T. Kyle King’s published work ranges from newspaper columns to film reviews and from short stories to law review articles. Most notably, he served as a site manager and staff writer at DawgSports.com, a daily weblog devoted to University of Georgia athletics, from 2006 to 2013, and he is the author of a book about the history of the college football rivalry between the Georgia Bulldogs and the Clemson Tigers published by Clemson University Digital Press in 2013. Kyle is a lifelong comic book fan whose thoughts on comic books previously have appeared at ComicsVerse, Progressive Boink, and the Superman Homepage. Kyle is a Superman guy.
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Supergirl #8 was among several DC titles this week to focus on the fallout from Superman: Reborn, and the assignment was right in writer Steve Orlandoâs wheelhouse. The resulting story â a one-shot tale titled Family of Tomorrow â was drawn and inked by artist Matias Bergara. ComiConverse contributor T. Kyle King offers his thoughts on the most recent adventure of the Woman of Steel.
(Warning: Spoilers follow!)
Supergirl #8 Review:
The reunified Superman visits his cousin in National City! The Emerald Empress pops over from Justice League vs. Suicide Squad for a cameo! Batgirl is spying on Supergirl from the shadows! This may require some extra background readingâ¦
Supergirl #8 Synopsis:
Kal-El joins Kara in the skies above National City to commemorate the Kryptonian Day of Truth. Together, they battle the Emerald Empress, who has followed Saturn Girl from the future and confuses Supergirl by referring to encounters between them that have not yet happened for the Maiden of Might. The cousins take a walking tour of National City before joining Lois Lane and Jonathan Kent for dinner in the Fortress of Solitude.
When they are alone afterward, Superman confides to Supergirl the details of his recent restoration and the looming threat of which he learned. A few days later, Cameron Chase meets with Supergirl about TychoTechâs use of stolen Kryptonian Phantom Drive technologyâ¦ while, at the same time, Cat Grant sends Ben Rubel to the TychoTech press conference at which the companyâs new breakthrough is being revealed. Outside the Ordman Building, a hidden visitor listens in on the conversation at CatCo: Batgirl.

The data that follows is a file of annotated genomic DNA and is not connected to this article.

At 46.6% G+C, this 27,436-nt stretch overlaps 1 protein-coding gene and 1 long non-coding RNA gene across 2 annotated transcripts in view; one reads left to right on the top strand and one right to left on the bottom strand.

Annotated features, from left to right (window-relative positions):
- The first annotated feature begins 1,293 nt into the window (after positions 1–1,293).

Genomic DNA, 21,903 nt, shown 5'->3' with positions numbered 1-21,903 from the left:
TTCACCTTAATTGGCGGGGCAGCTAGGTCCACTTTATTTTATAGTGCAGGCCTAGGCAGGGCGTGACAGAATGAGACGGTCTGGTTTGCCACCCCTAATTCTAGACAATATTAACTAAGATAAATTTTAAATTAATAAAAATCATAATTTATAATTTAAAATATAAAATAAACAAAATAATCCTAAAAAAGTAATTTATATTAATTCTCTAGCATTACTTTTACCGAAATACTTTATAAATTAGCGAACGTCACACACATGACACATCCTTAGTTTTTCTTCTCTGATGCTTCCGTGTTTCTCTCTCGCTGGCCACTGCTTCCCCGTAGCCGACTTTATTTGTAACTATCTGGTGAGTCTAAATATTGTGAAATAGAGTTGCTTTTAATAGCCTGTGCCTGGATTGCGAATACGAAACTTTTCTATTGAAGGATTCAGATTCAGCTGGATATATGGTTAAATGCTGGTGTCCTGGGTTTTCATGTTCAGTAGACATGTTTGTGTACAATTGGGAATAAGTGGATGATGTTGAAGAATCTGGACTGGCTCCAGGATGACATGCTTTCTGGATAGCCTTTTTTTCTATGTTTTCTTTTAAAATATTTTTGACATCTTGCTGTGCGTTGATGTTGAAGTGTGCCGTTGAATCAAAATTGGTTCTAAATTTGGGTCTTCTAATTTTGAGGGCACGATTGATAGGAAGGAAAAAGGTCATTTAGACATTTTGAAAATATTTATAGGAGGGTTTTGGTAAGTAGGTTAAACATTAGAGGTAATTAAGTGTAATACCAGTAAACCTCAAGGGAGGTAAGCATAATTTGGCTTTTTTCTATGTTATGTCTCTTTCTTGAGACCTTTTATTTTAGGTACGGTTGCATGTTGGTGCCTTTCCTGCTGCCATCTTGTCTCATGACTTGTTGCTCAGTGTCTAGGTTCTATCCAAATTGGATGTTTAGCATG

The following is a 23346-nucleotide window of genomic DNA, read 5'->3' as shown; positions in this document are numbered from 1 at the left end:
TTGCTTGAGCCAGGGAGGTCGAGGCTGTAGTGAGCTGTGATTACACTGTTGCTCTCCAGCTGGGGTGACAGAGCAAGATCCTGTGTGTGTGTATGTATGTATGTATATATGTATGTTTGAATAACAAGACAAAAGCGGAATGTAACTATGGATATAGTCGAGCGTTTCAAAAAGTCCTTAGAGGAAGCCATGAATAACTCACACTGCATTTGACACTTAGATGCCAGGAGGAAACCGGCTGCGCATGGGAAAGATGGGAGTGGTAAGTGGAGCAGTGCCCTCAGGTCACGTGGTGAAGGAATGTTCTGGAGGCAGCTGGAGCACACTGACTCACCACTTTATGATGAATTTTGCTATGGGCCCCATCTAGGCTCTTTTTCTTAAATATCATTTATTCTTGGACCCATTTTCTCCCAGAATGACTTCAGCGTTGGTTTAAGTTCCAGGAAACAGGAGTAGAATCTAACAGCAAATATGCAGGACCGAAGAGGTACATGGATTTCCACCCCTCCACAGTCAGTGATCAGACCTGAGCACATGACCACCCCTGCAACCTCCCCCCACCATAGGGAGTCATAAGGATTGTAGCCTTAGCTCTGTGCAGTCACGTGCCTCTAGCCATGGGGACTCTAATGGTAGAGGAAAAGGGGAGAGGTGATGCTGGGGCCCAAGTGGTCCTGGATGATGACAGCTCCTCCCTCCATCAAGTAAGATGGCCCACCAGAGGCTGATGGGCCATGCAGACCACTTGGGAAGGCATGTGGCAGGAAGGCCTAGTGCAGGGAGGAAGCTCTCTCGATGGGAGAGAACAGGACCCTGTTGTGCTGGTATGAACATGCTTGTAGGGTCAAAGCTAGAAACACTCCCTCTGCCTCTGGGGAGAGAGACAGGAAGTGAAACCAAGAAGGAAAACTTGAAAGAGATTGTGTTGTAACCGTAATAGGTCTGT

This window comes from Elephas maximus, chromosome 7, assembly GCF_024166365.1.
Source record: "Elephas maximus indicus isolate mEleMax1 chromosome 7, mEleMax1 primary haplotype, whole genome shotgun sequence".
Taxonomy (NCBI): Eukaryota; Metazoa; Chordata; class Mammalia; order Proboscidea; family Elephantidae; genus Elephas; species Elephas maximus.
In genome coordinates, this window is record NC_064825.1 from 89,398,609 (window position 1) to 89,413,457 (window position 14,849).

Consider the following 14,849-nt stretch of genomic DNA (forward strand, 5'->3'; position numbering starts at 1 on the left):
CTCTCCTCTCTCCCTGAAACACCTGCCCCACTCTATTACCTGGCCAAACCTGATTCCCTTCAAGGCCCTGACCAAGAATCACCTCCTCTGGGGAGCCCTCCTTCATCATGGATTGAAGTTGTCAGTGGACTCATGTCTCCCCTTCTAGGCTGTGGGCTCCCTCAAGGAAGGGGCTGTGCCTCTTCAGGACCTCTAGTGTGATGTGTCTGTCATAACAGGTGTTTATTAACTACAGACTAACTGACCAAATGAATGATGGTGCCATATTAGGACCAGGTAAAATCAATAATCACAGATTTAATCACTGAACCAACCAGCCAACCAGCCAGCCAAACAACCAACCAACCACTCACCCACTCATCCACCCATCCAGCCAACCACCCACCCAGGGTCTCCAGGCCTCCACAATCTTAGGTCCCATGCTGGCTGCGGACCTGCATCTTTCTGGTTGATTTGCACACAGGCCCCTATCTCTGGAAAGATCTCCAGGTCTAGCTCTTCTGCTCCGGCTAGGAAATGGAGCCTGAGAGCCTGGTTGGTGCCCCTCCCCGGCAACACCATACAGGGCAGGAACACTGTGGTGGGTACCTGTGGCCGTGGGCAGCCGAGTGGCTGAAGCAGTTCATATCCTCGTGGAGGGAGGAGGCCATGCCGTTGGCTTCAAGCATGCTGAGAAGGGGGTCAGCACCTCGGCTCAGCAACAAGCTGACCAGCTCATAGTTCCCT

Supergirl #8 Analysis:
Orlando absolutely is in his element in Family of Tomorrow, which abounds with the sorts of deep-track callbacks at which the author excels. The storyâs central premise is based upon a Silver Age story by Leo Dorfman and Curt Swan. When working out for forthcoming superheroics, Superman and Supergirl toss the Supermobile back and forth between the Arctic and the moon. Kara and Lois talk about Cat over dinner, alluding to Grantâs feud with Lane from their days together at the Daily Planet. Those nuggets â which offer nods to tales from the â60s, â70s, and â80s, respectively â attest to how completely Superman: Reborn has made the classic Kryptonian canon available, and Orlando immerses himself and his audience in such minutiae with infectious enthusiasm in Supergirl #8.
That does not mean, however, that Family of Tomorrow confines its external allusions solely to the past. Supergirl #8 sets the stage for the follow-up to the recent Batgirl Annual #1, which was itself connected to Saturn Girlâs appearance in Geoff Johnsâs introductory Rebirth special, which evidently ultimately ties back into Orlandoâs work with the Justice League. As tough as that may be to follow, though, the real challenge facing the Woman of Steel in the aftermath of Superman: Reborn is figuring out exactly who Kara is now that the post-Crisis/pre-Flashpoint and New 52 continuities have been fused. This issue does a good job of steadying the heroineâs present incarnation, but vexing complexities remain into which Orlando has yet to delve.
In the meantime, Bergara has done a good â if slightly uneven â job of righting the ship with respect to the seriesâ visual style. Although the simplicity of the imagery of Supergirl #8 occasionally is overly unrefined, Bergara restores the upbeat energy and unsullied enthusiasm that typified earlier issues. The artist lends tactile texture to his wisps of cloud, folds of fabric, magical outbursts, and architectural edifices, particularly in the biggest pictures in Family of Tomorrow. Colorist Michael Atiyeh brings the graphics vibrantly to life with bright primary hues and deep dark tints.
While Supergirl #8 is a bit of a busy issue, the story covers the necessary ground without too great a degree of undue haste, and Family of Tomorrow slows down at the appropriate spots. Kara Danvers and Clark Kent literally take a walk in the park, affording the Man of Steel the opportunity to give the Maiden of Might the credit she deserves. There is also a heartwarming sweetness to the scene in which the exuberant Jonathan directs a torrent of questions about Krypton toward his cousin. In the seriesâ first extended attempt to integrate Supergirl into the larger Rebirth DC Universe, the need to shift swiftly in quick-hit fashion did not prevent the creative team from turning in a fittingly workmanlike effort.
What did you think of Family of Tomorrow at the end of the day?
Celebrate the Kryptonian Day of Truth by sharing your honest opinion of Supergirl #8 in the comments!
There was a lot to do in this issue, all of which managed to get done without feeling overly rushed, and much of which was accomplished with aplomb and charm.